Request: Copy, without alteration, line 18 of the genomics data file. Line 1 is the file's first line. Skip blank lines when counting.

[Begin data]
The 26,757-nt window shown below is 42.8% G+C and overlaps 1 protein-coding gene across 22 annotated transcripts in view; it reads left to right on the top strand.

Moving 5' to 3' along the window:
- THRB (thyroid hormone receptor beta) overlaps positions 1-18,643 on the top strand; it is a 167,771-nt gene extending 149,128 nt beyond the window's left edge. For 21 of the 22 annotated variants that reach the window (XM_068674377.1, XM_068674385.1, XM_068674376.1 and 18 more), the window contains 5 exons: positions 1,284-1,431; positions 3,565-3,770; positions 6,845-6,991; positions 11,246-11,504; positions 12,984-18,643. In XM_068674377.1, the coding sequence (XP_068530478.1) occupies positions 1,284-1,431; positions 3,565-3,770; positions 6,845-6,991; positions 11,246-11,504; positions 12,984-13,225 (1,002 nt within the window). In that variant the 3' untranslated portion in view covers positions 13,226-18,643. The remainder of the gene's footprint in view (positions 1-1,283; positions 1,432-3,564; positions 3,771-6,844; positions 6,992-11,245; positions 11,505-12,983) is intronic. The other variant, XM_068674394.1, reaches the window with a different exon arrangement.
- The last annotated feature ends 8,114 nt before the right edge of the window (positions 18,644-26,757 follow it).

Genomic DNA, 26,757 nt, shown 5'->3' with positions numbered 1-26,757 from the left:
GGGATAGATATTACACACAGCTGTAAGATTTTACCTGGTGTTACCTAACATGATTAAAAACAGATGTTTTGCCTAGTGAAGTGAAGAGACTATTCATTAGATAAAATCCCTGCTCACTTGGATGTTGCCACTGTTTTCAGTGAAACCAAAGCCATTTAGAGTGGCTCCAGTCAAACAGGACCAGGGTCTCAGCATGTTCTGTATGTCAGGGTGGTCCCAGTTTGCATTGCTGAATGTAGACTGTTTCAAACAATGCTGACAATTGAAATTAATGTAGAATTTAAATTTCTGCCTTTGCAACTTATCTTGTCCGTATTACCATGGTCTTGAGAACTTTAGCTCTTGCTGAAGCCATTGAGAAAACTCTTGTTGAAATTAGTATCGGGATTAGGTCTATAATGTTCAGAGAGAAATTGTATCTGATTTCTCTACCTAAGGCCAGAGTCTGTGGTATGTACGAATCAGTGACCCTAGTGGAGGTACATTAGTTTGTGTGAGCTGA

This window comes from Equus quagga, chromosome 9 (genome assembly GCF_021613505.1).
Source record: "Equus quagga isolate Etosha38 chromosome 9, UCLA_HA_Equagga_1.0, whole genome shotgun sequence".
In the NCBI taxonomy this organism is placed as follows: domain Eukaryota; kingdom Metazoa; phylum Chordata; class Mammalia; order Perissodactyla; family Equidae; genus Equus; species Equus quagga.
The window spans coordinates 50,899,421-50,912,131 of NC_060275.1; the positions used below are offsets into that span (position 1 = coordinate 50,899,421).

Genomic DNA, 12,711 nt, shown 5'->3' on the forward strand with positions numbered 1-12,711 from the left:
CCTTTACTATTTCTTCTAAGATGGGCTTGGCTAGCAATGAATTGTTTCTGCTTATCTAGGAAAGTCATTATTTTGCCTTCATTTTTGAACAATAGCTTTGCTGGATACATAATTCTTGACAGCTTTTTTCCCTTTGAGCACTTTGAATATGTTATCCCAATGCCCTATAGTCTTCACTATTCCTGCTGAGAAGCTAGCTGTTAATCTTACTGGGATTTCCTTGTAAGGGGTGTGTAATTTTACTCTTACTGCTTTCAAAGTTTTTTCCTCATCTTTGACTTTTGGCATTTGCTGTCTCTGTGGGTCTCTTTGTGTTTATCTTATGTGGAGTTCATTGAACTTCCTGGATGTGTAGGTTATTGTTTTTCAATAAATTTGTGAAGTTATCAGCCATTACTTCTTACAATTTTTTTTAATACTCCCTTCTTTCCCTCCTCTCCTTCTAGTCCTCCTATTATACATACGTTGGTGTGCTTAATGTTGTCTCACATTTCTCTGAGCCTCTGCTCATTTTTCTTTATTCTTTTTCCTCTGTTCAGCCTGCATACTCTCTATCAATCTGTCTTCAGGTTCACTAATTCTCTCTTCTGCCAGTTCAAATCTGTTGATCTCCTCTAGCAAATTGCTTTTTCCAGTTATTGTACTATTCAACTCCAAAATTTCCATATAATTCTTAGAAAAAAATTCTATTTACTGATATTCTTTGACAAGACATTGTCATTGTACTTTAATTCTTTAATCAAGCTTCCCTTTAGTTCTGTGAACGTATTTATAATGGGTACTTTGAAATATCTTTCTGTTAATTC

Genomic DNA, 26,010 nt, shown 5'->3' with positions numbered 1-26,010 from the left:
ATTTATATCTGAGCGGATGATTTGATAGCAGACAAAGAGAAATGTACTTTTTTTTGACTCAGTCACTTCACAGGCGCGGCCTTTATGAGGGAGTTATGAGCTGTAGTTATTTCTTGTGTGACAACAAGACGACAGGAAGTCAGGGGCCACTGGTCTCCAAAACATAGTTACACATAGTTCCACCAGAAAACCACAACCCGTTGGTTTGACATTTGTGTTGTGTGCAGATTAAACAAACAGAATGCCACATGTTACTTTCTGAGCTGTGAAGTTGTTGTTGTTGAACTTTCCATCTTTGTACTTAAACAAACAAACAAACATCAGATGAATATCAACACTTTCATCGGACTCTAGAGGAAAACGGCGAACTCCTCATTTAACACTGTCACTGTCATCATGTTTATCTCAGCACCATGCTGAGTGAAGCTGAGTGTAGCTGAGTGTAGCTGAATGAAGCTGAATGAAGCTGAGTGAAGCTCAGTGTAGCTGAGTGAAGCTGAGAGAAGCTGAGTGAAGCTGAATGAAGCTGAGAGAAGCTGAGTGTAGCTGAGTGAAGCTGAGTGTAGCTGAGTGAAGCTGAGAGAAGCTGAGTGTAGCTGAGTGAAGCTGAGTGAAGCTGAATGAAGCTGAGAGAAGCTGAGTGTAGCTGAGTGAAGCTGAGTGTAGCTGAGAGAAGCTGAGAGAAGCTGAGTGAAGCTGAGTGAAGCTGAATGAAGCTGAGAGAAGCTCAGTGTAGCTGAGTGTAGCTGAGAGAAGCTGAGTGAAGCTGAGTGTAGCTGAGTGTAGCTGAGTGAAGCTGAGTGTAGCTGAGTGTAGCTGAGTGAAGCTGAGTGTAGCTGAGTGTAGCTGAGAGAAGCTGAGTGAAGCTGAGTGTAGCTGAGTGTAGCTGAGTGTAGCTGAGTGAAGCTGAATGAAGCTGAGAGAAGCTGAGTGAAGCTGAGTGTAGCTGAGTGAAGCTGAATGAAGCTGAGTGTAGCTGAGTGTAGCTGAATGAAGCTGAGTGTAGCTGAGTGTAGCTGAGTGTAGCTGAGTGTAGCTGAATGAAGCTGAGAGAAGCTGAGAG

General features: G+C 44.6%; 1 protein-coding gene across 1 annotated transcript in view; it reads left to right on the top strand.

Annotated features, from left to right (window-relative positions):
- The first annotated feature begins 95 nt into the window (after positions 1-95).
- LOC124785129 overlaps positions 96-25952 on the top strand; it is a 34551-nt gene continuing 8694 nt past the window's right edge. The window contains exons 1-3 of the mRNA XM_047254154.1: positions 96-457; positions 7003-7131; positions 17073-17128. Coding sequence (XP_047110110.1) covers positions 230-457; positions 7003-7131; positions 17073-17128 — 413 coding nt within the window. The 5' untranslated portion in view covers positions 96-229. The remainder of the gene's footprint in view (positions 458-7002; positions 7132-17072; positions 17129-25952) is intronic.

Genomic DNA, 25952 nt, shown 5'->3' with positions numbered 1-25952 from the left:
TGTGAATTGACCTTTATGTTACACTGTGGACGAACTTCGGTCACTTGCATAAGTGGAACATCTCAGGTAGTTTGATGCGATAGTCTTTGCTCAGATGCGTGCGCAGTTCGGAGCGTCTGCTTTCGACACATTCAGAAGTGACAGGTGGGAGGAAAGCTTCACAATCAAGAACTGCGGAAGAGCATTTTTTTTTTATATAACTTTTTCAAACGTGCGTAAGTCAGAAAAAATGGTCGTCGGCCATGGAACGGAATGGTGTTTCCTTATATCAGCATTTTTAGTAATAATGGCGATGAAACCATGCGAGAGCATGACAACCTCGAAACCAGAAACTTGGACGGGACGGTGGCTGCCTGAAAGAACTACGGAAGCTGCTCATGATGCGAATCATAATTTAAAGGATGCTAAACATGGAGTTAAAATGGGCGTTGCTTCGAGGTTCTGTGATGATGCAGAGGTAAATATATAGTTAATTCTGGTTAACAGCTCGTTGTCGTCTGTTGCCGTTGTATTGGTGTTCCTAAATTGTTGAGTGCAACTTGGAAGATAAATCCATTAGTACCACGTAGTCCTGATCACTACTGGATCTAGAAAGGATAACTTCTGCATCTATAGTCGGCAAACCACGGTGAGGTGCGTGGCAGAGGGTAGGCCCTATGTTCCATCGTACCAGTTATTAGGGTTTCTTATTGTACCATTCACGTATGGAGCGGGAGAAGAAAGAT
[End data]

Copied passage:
- LOC124785129 overlaps positions 96-25952 on the top strand; it is a 34551-nt gene continuing 8694 nt past the window's right edge. The window contains exons 1-3 of the mRNA XM_047254154.1: positions 96-457; positions 7003-7131; positions 17073-17128. Coding sequence (XP_047110110.1) covers positions 230-457; positions 7003-7131; positions 17073-17128 — 413 coding nt within the window. The 5' untranslated portion in view covers positions 96-229. The remainder of the gene's footprint in view (positions 458-7002; positions 7132-17072; positions 17129-25952) is intronic.